Heavy is the Head that Wears the Crown

I was going to write a poem today, but after going to church this morning, I think God is telling me to write this instead.

Everyone has a story, everyone has a background and we often have no clue how any particular person gets to the point in life where we meet them. We only know our background, our “behind the scenes” footage while all we see is everyone else’s “finished production” and oftentimes we make the mistake of comparing our lives to others based on their public persona and our private problems. I’m not immune to this mistake either, in fact, since I walked across the stage almost two months ago, I’ve caught myself comparing my situation to other people’s situation and getting admittedly jealous. Seeing people with these amazing jobs, or going to graduate school, all across the country & world leaves me with mixed feelings. On one hand, I’m happy for everyone who is doing something with their life and making major movies, it’s always good to see people better themselves. On the other hand, a mixture of jealousy and anxiousness creeps in because I’m not certain of the value of my own situation. Self-doubt is the poison that we can’t help but to drink every now and then. But I have to remind myself of my own self-worth and the value in my situation: a salaried full-time job, minimal student loan debt, a college degree on my wall. I have to remind myself that just because I deem other people in a better situation comparatively speaking, doesn’t mean that I’m doing terrible. I must use my friends’ successes as motivation instead of intimidation.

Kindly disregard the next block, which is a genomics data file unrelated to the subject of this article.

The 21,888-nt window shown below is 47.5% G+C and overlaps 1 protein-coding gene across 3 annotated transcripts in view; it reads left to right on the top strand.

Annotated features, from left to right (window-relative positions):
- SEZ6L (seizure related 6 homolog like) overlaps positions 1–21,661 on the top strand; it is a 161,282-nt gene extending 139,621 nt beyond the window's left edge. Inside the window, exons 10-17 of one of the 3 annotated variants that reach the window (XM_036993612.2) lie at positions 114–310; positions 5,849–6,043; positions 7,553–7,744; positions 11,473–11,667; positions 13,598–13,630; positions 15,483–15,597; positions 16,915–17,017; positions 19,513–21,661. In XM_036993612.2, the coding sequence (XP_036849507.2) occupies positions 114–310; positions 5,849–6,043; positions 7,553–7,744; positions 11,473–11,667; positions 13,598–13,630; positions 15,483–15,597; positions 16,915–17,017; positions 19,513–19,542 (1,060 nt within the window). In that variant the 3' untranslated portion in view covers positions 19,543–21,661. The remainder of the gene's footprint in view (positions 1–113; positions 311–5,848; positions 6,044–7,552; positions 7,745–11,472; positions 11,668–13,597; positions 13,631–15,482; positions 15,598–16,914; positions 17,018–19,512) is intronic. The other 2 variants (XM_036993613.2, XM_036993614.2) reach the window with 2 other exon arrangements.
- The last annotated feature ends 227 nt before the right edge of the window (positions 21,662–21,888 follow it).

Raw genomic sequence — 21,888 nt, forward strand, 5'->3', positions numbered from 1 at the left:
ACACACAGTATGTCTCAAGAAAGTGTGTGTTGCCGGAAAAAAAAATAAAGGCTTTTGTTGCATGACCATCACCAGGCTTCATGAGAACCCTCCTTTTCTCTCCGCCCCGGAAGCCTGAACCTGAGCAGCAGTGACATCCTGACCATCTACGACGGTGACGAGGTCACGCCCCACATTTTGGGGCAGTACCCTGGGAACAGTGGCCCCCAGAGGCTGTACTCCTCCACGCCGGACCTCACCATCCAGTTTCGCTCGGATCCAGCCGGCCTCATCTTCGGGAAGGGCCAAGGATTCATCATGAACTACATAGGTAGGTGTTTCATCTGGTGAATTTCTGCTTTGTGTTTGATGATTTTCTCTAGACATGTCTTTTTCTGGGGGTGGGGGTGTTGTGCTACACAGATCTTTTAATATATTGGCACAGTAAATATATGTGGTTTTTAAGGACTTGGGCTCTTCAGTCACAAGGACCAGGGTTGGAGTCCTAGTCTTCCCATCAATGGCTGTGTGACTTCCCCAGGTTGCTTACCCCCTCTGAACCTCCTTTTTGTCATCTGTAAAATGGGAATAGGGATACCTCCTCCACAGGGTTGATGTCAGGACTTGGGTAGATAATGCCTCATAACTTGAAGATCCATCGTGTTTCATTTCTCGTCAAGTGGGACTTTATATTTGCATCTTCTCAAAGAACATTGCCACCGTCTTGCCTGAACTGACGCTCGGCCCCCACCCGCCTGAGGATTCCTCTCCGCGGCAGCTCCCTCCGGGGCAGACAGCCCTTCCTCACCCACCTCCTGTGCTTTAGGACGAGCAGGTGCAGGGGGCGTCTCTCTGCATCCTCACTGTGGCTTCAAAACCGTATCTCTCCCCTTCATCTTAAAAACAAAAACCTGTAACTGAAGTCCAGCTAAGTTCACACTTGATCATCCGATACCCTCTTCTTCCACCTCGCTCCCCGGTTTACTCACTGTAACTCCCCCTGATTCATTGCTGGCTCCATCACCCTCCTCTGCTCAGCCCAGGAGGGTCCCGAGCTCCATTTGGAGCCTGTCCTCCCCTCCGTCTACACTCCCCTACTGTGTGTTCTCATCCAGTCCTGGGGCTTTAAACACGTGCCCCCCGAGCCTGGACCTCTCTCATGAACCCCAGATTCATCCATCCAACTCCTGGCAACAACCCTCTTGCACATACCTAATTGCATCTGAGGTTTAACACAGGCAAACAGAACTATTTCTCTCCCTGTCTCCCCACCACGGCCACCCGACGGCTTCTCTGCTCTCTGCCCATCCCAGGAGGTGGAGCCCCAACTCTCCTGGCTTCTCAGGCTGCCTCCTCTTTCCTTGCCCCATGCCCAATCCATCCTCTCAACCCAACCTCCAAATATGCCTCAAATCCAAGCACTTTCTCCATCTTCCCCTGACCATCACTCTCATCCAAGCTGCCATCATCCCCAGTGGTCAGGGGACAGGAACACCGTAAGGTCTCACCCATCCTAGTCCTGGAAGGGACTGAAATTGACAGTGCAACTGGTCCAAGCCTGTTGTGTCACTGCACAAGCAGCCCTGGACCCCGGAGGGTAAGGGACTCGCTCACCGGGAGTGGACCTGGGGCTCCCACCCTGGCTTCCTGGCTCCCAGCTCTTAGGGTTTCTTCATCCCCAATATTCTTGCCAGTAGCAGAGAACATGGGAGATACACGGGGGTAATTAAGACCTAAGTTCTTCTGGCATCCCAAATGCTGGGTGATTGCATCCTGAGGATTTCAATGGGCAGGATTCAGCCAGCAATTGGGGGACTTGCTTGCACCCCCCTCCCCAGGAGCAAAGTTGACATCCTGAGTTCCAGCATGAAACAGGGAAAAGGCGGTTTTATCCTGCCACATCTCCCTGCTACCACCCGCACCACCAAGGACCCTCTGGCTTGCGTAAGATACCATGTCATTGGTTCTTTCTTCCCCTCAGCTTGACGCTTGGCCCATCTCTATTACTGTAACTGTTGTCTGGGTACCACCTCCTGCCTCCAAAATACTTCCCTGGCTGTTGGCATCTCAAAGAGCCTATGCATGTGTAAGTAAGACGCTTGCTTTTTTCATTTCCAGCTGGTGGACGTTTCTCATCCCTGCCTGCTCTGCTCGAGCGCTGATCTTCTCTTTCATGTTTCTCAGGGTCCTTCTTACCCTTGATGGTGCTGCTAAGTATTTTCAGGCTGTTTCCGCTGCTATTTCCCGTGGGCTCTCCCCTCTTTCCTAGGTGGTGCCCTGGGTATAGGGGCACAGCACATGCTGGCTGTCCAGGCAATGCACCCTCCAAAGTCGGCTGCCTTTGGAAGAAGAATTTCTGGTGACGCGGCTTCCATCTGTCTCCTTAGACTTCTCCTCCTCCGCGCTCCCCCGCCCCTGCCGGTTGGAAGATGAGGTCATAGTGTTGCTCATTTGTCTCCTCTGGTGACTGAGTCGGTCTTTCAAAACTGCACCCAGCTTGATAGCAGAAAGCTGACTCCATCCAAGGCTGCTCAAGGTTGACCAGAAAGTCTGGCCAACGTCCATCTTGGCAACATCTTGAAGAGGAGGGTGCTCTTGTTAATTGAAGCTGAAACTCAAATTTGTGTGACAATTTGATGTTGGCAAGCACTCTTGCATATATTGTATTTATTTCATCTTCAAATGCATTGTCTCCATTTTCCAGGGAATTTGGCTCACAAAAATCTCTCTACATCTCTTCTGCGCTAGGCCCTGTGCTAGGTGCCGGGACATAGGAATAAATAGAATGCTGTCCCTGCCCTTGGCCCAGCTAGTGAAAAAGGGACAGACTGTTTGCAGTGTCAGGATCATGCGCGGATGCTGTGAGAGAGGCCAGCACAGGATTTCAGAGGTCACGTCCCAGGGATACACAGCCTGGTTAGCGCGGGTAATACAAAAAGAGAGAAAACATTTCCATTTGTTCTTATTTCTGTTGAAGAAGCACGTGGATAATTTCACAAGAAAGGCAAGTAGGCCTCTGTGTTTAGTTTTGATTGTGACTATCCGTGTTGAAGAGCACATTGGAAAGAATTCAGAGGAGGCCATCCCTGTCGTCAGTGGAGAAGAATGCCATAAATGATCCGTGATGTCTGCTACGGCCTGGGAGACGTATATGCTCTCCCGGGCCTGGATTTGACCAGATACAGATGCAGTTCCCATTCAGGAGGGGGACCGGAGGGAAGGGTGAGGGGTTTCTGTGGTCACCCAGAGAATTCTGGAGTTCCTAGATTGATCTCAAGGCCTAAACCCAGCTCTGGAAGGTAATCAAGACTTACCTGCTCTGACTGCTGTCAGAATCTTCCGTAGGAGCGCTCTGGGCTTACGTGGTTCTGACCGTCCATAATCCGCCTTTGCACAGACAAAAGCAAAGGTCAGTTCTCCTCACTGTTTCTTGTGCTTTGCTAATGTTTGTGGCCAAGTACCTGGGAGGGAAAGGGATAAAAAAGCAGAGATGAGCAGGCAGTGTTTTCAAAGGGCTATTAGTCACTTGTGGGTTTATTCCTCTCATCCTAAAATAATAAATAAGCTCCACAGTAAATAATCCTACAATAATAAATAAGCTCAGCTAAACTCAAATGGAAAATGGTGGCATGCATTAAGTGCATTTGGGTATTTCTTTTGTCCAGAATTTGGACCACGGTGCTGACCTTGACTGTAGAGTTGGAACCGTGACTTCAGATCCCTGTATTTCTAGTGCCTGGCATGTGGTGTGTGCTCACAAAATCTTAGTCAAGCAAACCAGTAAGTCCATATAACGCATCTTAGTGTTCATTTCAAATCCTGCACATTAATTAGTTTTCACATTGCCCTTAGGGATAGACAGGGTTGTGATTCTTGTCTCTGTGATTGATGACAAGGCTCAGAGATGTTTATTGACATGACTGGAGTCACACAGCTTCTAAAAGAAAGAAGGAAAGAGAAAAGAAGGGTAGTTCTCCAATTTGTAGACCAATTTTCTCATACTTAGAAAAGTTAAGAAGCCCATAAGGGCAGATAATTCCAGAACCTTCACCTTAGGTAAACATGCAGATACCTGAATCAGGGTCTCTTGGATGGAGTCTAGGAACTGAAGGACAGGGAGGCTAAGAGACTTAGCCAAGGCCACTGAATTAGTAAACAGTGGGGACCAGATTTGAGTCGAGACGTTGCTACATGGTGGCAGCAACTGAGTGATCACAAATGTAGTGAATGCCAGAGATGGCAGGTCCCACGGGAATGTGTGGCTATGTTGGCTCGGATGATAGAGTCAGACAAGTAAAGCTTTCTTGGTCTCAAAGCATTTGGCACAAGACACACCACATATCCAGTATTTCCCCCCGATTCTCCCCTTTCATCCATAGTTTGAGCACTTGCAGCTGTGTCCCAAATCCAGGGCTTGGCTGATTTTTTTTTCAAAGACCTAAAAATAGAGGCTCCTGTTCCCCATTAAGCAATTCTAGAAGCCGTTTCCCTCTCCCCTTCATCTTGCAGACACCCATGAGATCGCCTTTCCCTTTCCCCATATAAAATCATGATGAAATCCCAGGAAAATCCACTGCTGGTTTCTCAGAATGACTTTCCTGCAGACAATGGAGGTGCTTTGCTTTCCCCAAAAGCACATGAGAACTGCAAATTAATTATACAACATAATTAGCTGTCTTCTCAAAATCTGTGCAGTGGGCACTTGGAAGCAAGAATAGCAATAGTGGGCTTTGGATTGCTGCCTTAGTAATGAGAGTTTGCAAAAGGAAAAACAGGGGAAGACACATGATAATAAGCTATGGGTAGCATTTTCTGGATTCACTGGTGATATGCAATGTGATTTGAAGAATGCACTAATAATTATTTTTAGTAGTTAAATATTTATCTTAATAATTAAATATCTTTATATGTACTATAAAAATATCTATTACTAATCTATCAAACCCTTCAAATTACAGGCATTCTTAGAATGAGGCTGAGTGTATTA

This type of confession is rare for me, because I don’t open up to people. I don’t do it publicly or privately and I have my reasons for doing so. First and foremost, as a black male in America I am taught to treat life like a boxing match: Protect yourself at all times. Weaknesses will get exploited and showing any semblance of emotion is considered a weakness. We have been told to “suck it up” ever since we were old enough to understand what that means. When we get angry, we’re often told that we are overreacting, that we’re playing the race card. The “angry black male” stereotype is something that we have to grapple with on a daily basis. Black males are viewed as threats to society, even without speaking and the recent precedent shown by the American judicial system has shown that you can take a young black male’s life and receive nothing more than a slap on the wrist. With that being the society that we live in, you expect me to open up and talk about my feelings? I barely am allowed to have feelings, let alone share them with other people. But I don’t just blame society, I blame myself as well. Do I not trust people because I don’t open up or do I not open up because I don’t trust people? Either way it goes, no one in my life knows my full story, not even my mother. Different people know different parts of my story, bits and pieces. Enough to get them to trust me, but never enough where I feel forced to trust them. Part of this is because I always feel like asking people to listen to my problems, my hopes, and my fears is an unnecessary burden for them. Never mind the fact that I am always the listener to other people and their problems. It’s easier to let people spill their souls to you then to be forced to open up and let people in. It’s easier to the “life of the party”, the funny gregarious personality than to actually face your insecurities. There’s points of my life where I can’t even tell their difference between my friends and my associates so I do what feels simple enough for me, keep everyone at an arm’s length away and figure it out later.

I’m not perfect, not even close. But I’m working on getting better and more comfortable in my own skin every single day. Progress is a process, so I ask those who really care about me and my well-being, whoever you may be, to be patient as I try to figure out this thing called life.

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